Then just the other day an author posted her book release event on my profile wall, likewise tagging me for the event, following it up by posting her book trailer. Since when did Mitzi Szereto become Barnes & Noble? Hey, I have my own books to sell! Rather than send a message, I removed her from my friends list. I’m not going to be nice with second chances anymore, especially when I end up being disrespected for it. Yes, I’m interested in seeing what others are doing, but I’d prefer not to have it forced on me via a space which is supposed to be for my use and under my control, especially when I can easily find out what’s happening in my newsfeed and by visiting friends’ profiles and pages! I post many things, a lot of which are not self-promotion (I’m big on animal welfare groups such as StopCrush.Org and Charlie to the Rescue), so I find it annoying to get a post that’s not only irrelevant to me, but serves no purpose other than to get a free ride off my hard graft. I don’t much care for freeloaders, nor do I know anyone who does.

So if you want to mark your territory, use your OWN personal profiles and pages to get your message out rather than trespassing on those of others – or else ask permission before you post or tag as a method of self-promotion. It’s called “having good manners!” 😀

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11 Responses to “Social Networkers Need Some Table Manners!”

  1. willie watson Says:

    It’s easy to defriend.

  2. mitzi Says:

    Indeed, and I do. But they may use my fan pages as well, which means I need to ferret them out and remove them from there! Oh, the joys of social networking!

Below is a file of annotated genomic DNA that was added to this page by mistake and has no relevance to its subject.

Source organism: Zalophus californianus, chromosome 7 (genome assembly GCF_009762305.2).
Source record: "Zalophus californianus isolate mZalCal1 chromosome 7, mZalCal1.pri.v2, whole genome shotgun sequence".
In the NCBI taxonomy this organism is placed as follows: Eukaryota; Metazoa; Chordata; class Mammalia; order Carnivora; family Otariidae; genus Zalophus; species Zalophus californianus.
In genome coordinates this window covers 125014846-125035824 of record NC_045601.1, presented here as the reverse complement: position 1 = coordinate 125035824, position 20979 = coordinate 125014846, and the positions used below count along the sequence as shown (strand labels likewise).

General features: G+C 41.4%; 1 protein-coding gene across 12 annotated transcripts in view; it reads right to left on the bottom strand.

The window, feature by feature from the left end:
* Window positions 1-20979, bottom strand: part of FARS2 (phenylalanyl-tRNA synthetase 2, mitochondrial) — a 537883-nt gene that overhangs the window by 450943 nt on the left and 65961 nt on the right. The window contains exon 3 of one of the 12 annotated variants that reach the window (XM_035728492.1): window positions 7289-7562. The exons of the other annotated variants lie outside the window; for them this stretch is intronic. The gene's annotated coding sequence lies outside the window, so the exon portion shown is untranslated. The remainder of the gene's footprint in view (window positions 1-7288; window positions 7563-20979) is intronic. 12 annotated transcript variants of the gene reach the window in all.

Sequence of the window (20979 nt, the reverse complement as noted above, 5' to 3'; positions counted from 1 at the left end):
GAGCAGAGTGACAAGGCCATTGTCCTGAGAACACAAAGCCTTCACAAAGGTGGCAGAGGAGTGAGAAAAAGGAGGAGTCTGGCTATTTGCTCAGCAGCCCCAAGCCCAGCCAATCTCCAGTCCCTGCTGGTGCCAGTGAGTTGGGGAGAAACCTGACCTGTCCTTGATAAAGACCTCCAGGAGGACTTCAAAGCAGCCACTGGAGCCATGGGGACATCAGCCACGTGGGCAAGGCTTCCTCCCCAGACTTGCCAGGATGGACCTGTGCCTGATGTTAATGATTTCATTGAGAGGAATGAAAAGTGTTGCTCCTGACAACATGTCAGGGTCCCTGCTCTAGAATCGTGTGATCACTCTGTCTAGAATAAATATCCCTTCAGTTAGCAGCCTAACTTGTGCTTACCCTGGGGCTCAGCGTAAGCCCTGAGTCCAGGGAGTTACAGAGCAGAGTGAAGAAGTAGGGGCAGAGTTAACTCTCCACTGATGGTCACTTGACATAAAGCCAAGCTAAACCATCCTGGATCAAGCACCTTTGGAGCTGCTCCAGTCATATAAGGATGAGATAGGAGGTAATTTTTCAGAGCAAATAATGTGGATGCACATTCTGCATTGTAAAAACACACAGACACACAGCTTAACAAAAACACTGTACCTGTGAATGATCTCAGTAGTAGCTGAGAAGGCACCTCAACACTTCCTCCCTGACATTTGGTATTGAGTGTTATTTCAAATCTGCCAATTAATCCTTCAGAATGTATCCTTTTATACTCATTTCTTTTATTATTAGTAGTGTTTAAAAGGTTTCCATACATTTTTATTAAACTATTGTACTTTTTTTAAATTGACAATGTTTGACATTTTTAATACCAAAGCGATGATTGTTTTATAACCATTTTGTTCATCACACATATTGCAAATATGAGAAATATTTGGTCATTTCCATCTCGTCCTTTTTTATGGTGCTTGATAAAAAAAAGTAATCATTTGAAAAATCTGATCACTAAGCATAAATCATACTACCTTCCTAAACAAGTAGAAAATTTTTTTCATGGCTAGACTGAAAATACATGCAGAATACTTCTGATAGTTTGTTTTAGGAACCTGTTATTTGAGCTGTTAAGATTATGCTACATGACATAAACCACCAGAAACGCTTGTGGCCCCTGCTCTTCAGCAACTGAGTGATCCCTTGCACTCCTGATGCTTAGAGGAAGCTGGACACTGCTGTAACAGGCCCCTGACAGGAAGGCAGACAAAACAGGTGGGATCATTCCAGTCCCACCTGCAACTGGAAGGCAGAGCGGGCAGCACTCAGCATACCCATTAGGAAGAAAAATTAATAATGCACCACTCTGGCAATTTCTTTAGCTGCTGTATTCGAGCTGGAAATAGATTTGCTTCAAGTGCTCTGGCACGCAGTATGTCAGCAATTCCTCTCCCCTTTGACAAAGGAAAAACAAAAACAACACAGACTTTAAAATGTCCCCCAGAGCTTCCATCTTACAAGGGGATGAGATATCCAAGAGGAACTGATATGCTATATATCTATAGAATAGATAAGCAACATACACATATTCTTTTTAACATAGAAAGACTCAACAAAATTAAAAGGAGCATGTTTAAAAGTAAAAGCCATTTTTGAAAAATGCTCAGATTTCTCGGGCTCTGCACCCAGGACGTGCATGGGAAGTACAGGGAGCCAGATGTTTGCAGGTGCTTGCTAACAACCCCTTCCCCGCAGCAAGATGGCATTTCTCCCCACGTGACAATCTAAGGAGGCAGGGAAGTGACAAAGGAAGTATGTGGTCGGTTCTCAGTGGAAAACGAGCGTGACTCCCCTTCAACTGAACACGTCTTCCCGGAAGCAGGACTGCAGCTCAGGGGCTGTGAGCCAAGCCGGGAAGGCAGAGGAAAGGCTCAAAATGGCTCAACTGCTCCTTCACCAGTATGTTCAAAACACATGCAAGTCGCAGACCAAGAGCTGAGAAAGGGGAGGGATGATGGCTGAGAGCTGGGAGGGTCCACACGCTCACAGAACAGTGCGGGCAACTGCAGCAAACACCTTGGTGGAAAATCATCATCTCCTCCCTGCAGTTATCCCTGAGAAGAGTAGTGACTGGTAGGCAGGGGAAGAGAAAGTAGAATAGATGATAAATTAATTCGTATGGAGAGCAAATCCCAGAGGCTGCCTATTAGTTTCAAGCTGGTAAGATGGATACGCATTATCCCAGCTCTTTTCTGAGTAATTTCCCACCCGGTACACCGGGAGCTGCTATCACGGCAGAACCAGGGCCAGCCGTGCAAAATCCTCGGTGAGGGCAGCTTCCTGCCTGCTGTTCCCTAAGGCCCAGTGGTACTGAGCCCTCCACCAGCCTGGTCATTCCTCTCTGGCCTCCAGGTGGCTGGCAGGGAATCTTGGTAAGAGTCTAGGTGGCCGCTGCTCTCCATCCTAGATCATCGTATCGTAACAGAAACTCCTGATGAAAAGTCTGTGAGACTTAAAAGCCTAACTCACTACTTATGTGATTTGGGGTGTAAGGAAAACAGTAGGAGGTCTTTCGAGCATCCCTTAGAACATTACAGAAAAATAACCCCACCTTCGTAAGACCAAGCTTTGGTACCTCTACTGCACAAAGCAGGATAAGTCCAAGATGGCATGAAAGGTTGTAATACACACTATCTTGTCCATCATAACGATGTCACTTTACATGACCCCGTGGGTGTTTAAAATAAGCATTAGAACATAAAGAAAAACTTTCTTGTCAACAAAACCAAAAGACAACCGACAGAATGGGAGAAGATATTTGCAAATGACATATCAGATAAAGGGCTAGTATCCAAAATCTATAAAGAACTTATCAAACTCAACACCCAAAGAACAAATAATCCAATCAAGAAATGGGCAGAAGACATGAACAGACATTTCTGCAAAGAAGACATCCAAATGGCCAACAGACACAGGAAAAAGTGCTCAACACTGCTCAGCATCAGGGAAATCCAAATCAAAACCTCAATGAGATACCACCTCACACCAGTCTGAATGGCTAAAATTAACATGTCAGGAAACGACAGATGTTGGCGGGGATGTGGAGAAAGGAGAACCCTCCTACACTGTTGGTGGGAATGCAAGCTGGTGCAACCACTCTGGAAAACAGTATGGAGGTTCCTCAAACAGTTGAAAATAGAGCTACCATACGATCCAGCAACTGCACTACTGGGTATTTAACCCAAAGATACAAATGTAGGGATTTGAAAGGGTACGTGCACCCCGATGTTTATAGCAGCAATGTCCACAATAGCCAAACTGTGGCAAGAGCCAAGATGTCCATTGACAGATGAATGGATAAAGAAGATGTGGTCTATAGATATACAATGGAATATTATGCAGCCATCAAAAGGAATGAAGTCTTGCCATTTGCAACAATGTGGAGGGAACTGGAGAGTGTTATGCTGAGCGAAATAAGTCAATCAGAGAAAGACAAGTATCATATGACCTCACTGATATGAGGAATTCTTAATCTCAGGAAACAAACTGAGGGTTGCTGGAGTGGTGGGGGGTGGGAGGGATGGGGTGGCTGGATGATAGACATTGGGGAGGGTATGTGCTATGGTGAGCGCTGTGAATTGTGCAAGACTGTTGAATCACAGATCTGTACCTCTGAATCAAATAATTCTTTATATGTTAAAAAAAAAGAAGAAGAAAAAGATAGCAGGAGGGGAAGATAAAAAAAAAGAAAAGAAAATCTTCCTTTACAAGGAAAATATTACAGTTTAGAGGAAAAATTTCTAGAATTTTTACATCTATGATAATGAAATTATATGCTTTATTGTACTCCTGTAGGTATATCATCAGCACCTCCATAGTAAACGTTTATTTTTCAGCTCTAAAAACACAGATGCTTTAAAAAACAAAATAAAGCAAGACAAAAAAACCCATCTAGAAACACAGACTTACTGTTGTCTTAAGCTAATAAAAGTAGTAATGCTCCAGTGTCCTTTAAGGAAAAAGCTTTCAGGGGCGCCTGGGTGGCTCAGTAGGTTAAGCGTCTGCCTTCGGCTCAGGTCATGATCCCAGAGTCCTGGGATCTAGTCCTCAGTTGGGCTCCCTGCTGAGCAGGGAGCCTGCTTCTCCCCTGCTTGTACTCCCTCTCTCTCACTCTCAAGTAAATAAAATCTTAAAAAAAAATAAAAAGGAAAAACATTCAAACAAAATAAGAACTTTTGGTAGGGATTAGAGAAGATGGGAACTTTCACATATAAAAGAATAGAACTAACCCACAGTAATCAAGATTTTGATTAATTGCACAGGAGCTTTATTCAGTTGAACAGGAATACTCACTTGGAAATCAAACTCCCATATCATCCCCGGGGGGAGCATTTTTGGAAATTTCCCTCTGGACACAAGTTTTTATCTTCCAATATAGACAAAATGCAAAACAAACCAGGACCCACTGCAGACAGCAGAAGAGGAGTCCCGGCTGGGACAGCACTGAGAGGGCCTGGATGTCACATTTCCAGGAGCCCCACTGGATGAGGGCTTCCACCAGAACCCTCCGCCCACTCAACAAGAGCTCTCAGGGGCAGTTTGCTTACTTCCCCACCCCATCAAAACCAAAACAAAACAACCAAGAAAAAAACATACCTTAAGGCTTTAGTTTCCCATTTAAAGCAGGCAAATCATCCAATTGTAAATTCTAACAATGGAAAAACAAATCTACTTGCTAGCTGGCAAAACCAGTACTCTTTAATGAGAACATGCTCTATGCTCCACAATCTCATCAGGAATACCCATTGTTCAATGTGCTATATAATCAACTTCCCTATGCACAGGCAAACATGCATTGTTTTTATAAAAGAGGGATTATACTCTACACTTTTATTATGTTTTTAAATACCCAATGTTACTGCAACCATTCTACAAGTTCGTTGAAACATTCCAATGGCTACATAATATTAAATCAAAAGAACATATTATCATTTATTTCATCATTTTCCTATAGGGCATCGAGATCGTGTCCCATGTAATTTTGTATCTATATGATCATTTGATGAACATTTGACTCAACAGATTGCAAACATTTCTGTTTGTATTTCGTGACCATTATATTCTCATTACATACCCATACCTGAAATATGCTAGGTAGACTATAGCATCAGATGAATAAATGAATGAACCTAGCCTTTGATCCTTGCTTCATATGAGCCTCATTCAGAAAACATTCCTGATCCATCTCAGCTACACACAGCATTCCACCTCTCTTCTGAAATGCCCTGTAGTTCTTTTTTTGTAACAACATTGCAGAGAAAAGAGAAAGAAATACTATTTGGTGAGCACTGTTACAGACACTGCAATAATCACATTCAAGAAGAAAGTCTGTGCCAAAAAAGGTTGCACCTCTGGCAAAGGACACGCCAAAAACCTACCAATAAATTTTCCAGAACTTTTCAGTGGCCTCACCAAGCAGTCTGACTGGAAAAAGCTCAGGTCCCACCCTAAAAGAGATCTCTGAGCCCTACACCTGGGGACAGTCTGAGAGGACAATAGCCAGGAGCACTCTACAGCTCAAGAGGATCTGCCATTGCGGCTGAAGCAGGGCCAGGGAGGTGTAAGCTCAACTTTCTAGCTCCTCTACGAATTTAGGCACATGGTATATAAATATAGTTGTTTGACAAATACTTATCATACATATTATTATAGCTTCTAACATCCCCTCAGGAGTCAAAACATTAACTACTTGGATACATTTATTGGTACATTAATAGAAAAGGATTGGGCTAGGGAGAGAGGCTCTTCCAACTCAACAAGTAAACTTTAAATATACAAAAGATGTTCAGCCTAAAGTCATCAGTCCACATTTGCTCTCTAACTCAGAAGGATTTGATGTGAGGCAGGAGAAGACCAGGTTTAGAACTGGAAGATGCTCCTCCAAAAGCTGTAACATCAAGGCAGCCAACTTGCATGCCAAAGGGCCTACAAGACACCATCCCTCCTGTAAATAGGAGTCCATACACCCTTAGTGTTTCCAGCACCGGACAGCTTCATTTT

3. mark Says:

    The golden rule works in cyber space too! Right on Mitzi! Now, please link to my book’s website…lol!

  4. mitzi Says:

    LOL! You’ve already got your weblink included here! What more do you want – blood? xx

  5. Morgan Mandel Says:

    I know exactly what you mean. I’ve been tagged by people as part of huge collages of friends, also tagged by someone when it was her photo. Then I had to go through the trouble of untagging myself and unfriending these people. What’s annoying is their tagged photos show up then on the top of my page and crowd out mine. It’s annoying to have to go through the trouble of getting rid of their photos.

    It is also irritating to get friend thank yous, that say, “You may also wish to check out my new release, etc, etc.”

    Morgan Mandel

  6. Joanna D'Angelo Says:

    Terrific post! I completely agree with you on all points – it is so annoying to me when people do that – because I never do and I wish people would be more respectful of other people’s spaces. And get with the program – if you want to promote yourself you have to engage with others – not spam them. 😉